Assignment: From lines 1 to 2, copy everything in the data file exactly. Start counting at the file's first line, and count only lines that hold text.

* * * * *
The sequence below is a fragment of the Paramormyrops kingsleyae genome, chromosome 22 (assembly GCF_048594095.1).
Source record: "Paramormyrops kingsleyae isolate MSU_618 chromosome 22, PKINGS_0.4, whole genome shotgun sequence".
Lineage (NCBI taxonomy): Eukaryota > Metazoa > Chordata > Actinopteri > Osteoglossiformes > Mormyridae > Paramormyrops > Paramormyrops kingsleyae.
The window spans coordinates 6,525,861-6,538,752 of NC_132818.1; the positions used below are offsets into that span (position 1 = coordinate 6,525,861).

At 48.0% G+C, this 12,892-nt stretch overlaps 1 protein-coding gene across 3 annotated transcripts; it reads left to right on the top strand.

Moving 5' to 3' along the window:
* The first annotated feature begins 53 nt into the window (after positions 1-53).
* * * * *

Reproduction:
The sequence below is a fragment of the Paramormyrops kingsleyae genome, chromosome 22 (assembly GCF_048594095.1).
Source record: "Paramormyrops kingsleyae isolate MSU_618 chromosome 22, PKINGS_0.4, whole genome shotgun sequence".